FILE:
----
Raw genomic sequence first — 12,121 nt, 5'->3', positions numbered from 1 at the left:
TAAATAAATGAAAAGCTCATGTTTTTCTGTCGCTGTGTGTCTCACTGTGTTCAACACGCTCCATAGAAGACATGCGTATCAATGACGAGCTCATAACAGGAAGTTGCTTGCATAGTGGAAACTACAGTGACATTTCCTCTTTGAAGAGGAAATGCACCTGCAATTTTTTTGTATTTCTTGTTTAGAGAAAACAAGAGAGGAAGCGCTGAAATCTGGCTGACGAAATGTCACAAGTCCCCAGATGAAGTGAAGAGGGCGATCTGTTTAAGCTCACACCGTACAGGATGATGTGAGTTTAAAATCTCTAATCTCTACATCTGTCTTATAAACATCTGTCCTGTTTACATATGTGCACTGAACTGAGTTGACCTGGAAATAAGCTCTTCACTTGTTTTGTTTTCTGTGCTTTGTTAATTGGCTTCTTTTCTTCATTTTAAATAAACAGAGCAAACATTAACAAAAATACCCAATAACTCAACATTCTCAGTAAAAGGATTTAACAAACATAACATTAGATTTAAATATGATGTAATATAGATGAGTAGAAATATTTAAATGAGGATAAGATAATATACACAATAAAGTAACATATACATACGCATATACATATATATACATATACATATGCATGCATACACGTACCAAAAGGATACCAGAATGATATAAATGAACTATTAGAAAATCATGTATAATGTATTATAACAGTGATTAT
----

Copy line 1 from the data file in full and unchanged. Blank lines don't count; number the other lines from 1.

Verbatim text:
Raw genomic sequence first — 12,121 nt, 5'->3', positions numbered from 1 at the left: